Meet your new professional soccer league, Canada talks to chairman and commissioner David Clanachan about the brand-new Canadian Premier League — and raising the sport’s profile nationwide
By Claude Sharma - Published on Jul 24, 2019



This Saturday, Hamilton’s Forge FC will face off against York Region’s York9. Those teams may be unfamiliar to you — that’s because they’re part of the brand-new Canadian Premier League, which aims to raise the profile of the beautiful game nationwide.

The league, which also includes teams from Vancouver Island, Calgary, Edmonton, Winnipeg, and Halifax, will feature will feature a 28-game regular season and hold competitions in both spring and fall: the winners will compete for the CPL Championship in October. Thanks to partnerships with CBC Sports, OneSoccer, and MediaPro, every match will be available through a variety of platforms.

The CPL isn’t affiliated with Major League Soccer, which has three Canadian clubs — but it will be home to some former players. And, unlike the MLS, the new league will have mandated Canadian representation: more than half of each team’s roster of between 20 and 23 players must be citizens of the country, and there can be no more than seven international players. (York9, for example, has signed 19 Canadians and two foreign players.)

In the inaugural 2019-20 season, 70 per cent of the league's players will be Canadian; about 47 per cent of that group will hail from Ontario. And the CPL will keep its eye on upcoming homegrown talent through a unique partnership with U Sports, the governing body of university athletics in Canada, holding one multi-round draft per season of graduating seniors. (Non-seniors could also be signed to developmental contracts but would lose eligibility to play soccer at the university level.) Six players from U Sports have already signed with the CPL this year. spoke to CPL chairman and commissioner David Clanachan about expectations, expansion, and what the new league will mean for soccer in Canada.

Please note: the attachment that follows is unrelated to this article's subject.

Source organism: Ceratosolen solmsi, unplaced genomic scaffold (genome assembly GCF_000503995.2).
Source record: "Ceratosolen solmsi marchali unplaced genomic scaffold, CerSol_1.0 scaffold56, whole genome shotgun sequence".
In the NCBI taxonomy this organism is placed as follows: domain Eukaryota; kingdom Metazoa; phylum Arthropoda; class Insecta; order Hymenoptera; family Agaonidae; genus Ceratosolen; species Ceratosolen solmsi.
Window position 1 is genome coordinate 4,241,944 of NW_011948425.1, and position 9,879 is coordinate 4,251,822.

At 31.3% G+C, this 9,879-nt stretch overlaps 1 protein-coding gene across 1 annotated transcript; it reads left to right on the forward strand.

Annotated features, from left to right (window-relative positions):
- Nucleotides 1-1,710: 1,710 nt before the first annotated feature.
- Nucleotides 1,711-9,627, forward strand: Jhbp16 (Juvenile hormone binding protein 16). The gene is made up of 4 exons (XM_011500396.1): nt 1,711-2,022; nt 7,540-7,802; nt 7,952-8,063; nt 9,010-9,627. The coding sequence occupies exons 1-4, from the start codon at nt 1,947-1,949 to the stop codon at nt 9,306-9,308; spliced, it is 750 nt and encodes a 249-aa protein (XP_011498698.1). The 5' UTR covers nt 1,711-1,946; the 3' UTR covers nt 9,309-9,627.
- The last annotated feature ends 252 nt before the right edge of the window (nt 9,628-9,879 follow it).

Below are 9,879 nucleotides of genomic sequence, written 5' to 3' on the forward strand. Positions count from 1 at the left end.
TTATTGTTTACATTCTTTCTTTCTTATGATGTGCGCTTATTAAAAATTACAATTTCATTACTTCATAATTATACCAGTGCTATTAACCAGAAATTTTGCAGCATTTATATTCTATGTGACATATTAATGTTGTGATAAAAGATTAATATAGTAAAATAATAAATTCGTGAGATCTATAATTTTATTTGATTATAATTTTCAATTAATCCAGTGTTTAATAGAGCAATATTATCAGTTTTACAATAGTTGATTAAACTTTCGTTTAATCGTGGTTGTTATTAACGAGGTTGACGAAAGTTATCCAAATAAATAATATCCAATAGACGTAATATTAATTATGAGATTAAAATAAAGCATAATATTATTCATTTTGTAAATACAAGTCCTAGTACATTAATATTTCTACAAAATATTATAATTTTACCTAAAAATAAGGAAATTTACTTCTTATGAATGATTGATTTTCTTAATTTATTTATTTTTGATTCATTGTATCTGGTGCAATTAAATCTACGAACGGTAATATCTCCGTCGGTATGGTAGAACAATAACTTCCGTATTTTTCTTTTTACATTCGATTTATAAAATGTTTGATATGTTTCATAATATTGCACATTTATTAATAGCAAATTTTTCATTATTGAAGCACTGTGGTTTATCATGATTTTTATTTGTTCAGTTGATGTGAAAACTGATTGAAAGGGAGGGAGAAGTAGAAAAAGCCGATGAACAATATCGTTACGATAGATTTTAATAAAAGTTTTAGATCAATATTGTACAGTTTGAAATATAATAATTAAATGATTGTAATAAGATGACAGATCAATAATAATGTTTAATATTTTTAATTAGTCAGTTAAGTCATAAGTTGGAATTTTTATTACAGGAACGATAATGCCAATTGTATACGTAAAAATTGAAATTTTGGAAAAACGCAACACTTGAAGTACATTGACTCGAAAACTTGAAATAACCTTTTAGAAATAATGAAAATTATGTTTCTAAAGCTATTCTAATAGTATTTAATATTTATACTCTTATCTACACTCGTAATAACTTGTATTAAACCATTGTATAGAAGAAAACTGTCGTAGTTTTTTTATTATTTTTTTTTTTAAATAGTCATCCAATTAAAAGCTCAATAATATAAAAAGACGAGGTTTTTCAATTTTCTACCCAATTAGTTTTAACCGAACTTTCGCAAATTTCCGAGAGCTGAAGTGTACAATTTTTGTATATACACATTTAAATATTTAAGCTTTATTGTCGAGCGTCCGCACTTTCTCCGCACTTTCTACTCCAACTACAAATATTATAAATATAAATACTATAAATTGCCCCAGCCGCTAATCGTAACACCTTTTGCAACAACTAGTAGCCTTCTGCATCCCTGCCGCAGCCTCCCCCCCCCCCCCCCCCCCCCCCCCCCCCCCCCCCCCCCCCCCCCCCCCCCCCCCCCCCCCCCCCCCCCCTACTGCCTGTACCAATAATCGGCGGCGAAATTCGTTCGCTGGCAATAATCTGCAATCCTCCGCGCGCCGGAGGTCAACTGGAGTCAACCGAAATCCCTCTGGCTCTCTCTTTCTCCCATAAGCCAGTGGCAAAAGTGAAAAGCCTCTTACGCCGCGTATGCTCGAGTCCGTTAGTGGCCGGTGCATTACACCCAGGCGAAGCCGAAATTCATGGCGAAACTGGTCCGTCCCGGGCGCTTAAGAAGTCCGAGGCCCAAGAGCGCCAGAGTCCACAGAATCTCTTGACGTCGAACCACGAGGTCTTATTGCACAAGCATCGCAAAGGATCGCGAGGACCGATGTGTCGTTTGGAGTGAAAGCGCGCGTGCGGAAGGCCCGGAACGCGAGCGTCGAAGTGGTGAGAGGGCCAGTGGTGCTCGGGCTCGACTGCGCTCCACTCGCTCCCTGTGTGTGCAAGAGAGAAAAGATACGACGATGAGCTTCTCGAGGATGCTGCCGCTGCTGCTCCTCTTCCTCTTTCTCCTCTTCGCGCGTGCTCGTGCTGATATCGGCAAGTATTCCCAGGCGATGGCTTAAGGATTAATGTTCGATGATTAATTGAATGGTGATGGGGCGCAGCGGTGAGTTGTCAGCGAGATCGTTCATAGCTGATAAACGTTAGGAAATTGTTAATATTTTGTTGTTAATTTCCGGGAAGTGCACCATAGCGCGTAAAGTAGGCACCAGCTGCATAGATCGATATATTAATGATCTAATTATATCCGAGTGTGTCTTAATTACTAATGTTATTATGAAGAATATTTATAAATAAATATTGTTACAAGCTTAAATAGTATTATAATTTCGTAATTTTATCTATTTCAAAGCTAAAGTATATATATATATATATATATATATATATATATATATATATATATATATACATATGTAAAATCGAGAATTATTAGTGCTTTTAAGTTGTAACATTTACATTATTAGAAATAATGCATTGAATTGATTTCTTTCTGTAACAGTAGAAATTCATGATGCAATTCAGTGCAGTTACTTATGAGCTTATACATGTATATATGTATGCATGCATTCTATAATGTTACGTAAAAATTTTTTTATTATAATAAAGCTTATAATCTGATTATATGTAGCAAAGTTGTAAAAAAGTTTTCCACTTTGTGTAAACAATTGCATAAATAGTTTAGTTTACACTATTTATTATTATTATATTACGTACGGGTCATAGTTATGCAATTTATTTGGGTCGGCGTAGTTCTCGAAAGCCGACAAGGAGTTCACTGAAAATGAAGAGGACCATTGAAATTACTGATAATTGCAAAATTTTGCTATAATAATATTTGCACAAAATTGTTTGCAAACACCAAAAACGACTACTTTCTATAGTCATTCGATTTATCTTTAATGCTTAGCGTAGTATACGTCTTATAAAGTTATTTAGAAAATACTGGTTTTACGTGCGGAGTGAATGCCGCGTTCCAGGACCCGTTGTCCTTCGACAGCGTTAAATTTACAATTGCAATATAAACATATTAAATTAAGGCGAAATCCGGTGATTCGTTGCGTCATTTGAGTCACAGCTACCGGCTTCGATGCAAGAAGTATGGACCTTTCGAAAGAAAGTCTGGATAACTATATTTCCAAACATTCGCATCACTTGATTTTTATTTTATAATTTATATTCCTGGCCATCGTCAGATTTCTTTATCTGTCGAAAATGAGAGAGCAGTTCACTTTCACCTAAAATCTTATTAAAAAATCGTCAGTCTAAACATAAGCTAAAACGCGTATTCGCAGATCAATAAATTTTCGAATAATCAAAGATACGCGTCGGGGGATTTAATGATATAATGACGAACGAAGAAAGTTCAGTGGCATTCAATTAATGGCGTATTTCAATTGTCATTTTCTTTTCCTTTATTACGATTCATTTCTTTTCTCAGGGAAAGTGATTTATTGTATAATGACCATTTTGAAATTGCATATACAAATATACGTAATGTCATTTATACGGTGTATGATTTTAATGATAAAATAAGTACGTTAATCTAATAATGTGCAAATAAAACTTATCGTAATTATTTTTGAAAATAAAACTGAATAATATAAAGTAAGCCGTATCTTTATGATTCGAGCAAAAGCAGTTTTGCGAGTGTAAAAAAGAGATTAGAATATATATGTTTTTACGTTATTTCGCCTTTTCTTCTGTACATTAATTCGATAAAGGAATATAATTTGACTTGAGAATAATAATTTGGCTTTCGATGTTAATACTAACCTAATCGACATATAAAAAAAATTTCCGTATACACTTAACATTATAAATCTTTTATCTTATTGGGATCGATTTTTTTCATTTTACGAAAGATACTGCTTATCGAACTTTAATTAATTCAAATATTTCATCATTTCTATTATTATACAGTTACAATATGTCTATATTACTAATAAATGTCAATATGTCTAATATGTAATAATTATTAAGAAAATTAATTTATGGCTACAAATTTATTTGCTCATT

As the former president and chief operating officer of Tim Hortons Canada, where you worked for more than three decades, why did you decide to take on this role?
I was born in Scotland, just outside of Glasgow, before we immigrated to Windsor. So I've played the game, followed the game, still play the game to this day. I actually laughed and said I worked 35 years to learn all about business so I could apply all of those skills to one of my greatest passions in life, which is sports. I had so much exposure to sports sponsorship and partnerships through the years because Tim Hortons obviously does a tremendous amount of work with not just professional leagues, but all the way down to small children

What are your expectations for year one?
I'd like to see our fans and supporters be very entertained. I'd like to see great play on the field. I'd like to see the Canadian Premiere League establish a style of play for Canada that people will point to and say, “That's how Canadians play.” Obviously, you want it to be fair and tough, but you know, they will recognize the style. My expectation going into this year is, I'll deal with the year as it goes, but I don't go into this thinking that we should be losing money.